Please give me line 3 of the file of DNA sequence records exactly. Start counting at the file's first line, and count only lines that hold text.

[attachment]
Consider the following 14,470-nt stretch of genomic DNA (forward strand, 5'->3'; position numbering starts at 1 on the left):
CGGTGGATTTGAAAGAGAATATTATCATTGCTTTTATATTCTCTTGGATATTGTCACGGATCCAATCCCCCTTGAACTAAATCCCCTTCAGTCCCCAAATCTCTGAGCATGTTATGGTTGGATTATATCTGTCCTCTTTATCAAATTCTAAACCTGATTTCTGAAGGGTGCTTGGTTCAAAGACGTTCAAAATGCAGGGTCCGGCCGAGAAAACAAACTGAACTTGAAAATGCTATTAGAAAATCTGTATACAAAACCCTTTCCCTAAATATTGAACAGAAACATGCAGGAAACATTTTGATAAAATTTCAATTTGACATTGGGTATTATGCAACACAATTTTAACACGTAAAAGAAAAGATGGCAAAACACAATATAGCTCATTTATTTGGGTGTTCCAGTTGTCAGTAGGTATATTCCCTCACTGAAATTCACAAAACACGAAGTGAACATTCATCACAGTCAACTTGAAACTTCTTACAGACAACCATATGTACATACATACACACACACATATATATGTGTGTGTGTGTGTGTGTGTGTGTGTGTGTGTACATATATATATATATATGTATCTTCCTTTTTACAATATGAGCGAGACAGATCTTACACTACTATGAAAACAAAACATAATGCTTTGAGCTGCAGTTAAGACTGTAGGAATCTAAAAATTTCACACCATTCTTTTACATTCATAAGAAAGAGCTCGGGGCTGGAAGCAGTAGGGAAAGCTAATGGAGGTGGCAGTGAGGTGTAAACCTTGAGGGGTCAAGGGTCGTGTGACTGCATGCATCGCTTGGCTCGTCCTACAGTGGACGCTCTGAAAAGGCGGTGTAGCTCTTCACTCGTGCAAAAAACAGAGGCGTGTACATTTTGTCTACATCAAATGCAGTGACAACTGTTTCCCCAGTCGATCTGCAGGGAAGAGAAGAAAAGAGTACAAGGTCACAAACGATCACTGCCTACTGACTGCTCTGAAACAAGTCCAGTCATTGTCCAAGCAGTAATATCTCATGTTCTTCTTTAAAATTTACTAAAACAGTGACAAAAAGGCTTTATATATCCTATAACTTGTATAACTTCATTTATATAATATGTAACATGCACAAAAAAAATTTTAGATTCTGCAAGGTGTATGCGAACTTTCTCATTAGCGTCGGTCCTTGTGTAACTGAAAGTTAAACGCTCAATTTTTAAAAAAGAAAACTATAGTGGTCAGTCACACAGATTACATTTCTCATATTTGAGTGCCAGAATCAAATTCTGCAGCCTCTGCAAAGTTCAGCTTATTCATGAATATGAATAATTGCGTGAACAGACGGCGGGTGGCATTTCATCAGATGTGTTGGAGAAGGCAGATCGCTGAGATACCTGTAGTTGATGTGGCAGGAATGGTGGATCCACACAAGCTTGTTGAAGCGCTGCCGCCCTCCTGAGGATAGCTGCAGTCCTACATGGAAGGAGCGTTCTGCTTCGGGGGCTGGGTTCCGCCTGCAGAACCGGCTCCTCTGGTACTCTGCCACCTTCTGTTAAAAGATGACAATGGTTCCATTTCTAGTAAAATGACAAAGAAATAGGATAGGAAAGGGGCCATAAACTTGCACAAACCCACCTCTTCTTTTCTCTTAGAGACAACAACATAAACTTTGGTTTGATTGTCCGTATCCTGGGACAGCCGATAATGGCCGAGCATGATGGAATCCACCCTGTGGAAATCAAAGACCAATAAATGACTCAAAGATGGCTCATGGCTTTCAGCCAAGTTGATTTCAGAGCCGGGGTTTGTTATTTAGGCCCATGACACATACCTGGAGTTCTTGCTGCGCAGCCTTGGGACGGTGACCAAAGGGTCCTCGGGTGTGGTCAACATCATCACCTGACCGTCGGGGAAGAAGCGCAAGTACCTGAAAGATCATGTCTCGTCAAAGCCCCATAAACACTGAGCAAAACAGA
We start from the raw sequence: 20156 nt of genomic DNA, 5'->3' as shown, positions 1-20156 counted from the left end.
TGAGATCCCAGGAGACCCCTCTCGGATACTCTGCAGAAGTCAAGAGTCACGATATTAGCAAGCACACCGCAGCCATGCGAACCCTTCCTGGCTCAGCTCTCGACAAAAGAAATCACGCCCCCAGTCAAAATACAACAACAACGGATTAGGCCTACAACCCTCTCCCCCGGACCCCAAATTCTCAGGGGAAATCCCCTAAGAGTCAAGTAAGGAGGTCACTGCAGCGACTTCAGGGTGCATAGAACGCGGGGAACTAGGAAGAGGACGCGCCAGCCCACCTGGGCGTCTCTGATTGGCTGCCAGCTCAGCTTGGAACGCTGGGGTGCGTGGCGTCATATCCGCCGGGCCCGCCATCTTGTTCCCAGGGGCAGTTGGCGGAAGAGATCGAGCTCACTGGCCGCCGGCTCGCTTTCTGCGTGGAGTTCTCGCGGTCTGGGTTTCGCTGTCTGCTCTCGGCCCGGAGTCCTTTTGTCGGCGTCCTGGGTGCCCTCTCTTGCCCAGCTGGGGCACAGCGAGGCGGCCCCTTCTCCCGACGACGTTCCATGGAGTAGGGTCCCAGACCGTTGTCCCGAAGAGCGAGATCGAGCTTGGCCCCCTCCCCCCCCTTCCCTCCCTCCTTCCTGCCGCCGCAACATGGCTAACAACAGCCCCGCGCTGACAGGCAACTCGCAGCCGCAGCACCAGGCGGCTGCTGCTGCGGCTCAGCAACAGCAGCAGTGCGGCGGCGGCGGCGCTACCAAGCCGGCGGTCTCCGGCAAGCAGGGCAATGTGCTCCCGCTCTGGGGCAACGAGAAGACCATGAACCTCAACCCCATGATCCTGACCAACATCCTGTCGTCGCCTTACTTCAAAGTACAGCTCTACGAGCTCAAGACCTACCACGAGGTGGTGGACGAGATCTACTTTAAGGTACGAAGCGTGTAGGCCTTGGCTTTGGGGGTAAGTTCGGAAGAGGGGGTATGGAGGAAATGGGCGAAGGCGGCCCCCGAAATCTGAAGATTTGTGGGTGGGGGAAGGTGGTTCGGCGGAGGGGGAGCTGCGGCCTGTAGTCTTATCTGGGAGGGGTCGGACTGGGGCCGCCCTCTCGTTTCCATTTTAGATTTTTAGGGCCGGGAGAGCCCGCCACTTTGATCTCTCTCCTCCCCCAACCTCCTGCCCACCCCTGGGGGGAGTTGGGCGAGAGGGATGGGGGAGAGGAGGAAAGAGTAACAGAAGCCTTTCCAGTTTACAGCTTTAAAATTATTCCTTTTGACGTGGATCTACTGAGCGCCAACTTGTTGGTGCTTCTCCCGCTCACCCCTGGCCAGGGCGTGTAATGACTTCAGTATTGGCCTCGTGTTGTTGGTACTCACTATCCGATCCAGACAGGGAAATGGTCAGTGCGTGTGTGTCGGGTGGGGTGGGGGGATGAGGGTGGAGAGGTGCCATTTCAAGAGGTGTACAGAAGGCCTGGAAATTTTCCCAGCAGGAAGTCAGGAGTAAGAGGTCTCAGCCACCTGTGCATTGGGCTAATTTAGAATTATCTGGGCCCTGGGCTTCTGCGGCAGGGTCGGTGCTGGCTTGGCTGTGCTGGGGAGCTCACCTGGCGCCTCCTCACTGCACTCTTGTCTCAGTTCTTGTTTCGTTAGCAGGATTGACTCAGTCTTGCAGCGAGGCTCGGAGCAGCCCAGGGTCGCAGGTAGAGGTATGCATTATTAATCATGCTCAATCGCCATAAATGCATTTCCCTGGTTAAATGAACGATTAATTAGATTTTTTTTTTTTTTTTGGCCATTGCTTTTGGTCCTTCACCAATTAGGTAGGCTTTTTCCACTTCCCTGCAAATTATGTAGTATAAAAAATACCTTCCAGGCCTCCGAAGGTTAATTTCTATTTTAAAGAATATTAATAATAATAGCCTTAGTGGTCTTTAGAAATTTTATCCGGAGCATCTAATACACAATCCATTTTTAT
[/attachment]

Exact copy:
We start from the raw sequence: 20156 nt of genomic DNA, 5'->3' as shown, positions 1-20156 counted from the left end.